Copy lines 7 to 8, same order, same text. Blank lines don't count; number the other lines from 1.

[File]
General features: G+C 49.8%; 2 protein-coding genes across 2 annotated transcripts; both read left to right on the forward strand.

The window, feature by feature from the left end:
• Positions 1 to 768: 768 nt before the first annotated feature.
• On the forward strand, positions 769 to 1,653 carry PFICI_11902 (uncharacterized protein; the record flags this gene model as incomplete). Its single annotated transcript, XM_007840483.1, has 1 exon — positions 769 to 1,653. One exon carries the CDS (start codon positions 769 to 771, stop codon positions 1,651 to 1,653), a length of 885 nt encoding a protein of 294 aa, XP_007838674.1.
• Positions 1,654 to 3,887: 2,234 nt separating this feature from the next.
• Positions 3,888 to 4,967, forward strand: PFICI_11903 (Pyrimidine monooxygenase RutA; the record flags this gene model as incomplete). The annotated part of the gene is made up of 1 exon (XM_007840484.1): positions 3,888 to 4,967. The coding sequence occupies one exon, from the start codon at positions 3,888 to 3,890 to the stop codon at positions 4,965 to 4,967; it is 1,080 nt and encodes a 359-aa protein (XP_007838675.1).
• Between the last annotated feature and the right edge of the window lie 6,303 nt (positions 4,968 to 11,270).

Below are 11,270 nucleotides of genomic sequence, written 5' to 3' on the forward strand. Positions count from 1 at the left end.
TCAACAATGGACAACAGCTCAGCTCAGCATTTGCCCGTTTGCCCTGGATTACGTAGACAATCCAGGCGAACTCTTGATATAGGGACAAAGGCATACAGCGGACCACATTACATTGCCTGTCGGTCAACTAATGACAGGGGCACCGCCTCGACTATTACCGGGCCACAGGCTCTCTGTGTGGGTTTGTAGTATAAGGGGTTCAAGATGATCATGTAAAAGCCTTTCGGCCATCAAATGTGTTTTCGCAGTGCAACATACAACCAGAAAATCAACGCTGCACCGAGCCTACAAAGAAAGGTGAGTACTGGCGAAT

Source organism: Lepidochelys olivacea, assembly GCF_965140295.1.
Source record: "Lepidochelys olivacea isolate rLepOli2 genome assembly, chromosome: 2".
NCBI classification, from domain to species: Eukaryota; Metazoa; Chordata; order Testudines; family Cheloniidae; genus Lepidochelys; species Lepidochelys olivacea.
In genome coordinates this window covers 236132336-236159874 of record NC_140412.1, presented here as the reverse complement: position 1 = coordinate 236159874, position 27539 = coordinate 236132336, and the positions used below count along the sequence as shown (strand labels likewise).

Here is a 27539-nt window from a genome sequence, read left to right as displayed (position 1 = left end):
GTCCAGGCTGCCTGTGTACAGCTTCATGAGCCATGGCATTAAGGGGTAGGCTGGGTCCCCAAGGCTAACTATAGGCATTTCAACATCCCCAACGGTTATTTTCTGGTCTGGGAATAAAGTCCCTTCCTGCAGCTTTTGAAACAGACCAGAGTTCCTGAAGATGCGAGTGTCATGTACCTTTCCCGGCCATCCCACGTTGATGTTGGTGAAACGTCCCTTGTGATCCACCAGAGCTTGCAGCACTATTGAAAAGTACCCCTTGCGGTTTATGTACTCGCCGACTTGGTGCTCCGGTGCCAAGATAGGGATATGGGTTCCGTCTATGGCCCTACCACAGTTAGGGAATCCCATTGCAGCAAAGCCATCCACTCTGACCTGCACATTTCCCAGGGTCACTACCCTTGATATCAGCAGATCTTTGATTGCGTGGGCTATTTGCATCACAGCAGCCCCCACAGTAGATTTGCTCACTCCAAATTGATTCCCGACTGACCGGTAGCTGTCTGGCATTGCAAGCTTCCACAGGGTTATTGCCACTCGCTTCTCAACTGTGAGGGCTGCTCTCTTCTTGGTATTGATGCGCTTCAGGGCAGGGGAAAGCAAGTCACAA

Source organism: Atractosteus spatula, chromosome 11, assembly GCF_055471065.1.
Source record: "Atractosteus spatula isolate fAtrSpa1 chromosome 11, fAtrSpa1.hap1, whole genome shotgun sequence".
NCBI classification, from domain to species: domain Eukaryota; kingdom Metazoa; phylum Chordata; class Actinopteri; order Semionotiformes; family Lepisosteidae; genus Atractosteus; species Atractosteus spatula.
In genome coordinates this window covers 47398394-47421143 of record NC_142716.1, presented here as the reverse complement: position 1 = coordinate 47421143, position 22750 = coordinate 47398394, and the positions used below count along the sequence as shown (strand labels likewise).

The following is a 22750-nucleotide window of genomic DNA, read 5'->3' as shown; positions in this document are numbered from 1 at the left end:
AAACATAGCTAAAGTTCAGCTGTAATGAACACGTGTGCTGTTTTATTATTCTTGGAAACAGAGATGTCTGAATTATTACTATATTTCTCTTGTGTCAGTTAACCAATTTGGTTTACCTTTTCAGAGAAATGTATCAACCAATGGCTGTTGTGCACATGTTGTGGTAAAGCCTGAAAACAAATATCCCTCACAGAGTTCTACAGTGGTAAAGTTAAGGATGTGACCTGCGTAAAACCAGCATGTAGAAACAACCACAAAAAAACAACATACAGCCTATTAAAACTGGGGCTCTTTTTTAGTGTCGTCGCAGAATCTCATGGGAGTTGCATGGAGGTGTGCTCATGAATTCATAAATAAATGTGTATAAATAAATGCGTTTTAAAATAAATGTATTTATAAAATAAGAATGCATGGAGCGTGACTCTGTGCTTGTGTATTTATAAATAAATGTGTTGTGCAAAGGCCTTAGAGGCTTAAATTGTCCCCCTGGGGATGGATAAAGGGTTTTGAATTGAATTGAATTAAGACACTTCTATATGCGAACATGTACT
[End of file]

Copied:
• Between the last annotated feature and the right edge of the window lie 6,303 nt (positions 4,968 to 11,270).

Below are 11,270 nucleotides of genomic sequence, written 5' to 3' on the forward strand. Positions count from 1 at the left end.